The Gospel of Damascus
by Omar Imady
MSI Press

"Yune finally understood that crossing to the other side requires more than the availability of a bridge and a guide. The disciples he was seeking have been waiting their entire life for the moment when they were invited to cross."

Born in Damascus of a Christian mother and a Muslim father, Yunus Bukhari is no ordinary young man. So special is his purpose that eight angels have been sent to earth to monitor his every move. Following enigmatic instructions contained in seven golden scrolls and parceled out over decades, the Guardians of the Design prepare Yune, as he is called, for his unique role as a twentieth-century disciple of Christ in this eschatological fantasy.

Author and scholar Omar Imady, who holds a doctorate in Middle Eastern Studies, is an expert on the world's religions. Although The Gospel of Damascus is his first novel, his nonfiction titles—The Rise and Fall of Muslim Civil Society and When You're Shoved from the Right, Look to Your Left—demonstrate his deep understanding of the conflicts and correspondences among the Jewish, Islamic, and Christian traditions. With his first foray into fiction, Imady explores an imagined world where all religions work toward a unified future.

Imady uses the techniques of magical realism to bring his lofty subject down to earth, making it accessible to scholars and non-scholars alike. Although he spends some time explaining the presence of angels on earth, the overall tone is matter-of-fact, focusing on the details of Yune's daily life. Even when supernatural events take place, such as angels communicating directly with humans, the emphasis is on Yune's progress through the very earthly rituals of college, marriage, and career.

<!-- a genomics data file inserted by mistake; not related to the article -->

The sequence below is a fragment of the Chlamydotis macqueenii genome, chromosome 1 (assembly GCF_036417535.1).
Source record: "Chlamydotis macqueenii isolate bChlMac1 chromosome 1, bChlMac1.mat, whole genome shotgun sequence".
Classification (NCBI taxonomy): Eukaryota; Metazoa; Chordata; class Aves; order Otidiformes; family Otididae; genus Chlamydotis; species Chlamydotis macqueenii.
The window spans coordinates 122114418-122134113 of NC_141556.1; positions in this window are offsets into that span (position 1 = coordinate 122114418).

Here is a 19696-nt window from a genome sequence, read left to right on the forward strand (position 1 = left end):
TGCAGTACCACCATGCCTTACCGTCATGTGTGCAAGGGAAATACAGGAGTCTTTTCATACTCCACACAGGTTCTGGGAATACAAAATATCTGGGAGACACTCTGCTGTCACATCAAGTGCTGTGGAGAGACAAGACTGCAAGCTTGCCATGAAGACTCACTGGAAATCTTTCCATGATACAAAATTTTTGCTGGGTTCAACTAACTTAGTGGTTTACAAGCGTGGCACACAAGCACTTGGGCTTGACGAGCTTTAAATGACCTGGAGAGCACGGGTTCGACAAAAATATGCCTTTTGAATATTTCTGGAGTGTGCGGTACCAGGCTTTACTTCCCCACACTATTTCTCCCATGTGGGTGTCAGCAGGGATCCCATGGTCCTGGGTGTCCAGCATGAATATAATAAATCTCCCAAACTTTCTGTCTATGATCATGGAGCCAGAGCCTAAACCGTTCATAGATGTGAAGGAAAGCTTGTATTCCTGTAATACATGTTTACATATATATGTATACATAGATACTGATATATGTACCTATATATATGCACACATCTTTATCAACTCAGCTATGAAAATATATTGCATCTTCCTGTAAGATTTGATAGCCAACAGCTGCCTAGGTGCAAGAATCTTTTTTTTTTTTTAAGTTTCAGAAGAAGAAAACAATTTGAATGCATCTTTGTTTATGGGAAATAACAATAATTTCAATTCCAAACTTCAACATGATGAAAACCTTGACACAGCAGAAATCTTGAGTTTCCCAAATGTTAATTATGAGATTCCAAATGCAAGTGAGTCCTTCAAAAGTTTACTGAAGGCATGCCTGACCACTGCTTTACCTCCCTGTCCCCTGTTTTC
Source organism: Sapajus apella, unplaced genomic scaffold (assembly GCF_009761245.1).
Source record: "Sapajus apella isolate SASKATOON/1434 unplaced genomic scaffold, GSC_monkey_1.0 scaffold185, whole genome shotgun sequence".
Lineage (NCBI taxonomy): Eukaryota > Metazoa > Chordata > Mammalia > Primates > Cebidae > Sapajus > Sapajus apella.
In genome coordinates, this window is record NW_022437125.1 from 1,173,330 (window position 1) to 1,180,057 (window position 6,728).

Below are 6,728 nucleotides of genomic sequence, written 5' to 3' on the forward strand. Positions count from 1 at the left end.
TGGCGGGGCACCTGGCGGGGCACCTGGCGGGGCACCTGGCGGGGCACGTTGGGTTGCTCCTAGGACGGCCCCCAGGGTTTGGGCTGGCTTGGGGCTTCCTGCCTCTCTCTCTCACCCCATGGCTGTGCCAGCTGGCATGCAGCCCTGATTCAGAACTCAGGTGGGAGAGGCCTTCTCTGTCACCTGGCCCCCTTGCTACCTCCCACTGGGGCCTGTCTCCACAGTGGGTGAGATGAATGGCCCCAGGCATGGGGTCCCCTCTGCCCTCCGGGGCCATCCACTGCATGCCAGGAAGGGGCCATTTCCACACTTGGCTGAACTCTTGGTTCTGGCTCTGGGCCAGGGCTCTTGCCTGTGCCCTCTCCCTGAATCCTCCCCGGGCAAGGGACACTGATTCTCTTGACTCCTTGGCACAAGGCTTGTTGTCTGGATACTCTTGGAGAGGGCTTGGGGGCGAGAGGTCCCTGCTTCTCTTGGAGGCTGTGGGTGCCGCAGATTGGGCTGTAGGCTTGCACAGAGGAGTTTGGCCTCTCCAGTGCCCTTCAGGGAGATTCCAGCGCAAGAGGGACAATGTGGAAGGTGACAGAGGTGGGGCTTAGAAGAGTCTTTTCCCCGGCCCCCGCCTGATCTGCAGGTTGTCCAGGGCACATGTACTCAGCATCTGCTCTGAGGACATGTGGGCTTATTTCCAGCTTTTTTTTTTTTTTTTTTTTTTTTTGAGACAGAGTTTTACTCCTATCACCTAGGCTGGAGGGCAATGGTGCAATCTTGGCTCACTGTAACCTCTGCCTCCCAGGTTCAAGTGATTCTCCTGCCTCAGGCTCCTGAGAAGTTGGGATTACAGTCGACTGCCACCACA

With Yune's coming-of-age, Imady tells the story of people worldwide gaining a new perspective. As he prepares to witness the Second Coming of Christ, Yune's growing pains are many. The angels shepherd him through periods of questioning, overconfidence, and disillusionment much like parents guide their children through adolescence into adulthood. Yune's travels take him far afield, to London, Norway, and Minnesota, before returning him home to Damascus, mirroring the author's own path to maturity.

Most readers following Yune's journey will have questions about the history, geography, and religions he studies. Imady clearly explains things through the narrator, an angel named Raqeem, who wonders aloud about the meaning of each scroll as it is opened. Non-scholars puzzled by references to Quran or Bible verses will benefit from Raqeem's explanations. The scrolls provide structure for the story, and compelling mysteries for the reader to solve.

For an eschatological novel, The Gospel of Damascus is surprisingly optimistic. Imady puts forth a possibility of unity among all people that transcends each religion's claim to know the right path. To this end, he includes the text of the eponymous Gospel of Damascus, subtitled a "manual of faith for the ends of time." The importance of this central document in the story isn't well-represented by the short chapter devoted to it before returning to the more absorbing tale of Yune's grooming. As transcriber of the wisdom contained in the Gospel of Damascus, however, Yune finally becomes aware of his own place in the story, which moves quickly from this point on.

The ending of The Gospel of Damascus is not what might be expected from the clues given along the way. Yune himself is astonished when things turn out quite differently than he had imagined. The final chapters are less detailed and wrap things up somewhat abruptly, but allow room for a vision of the future to be explored in future stories. It appears that Yune's work as a peacemaker has just begun.

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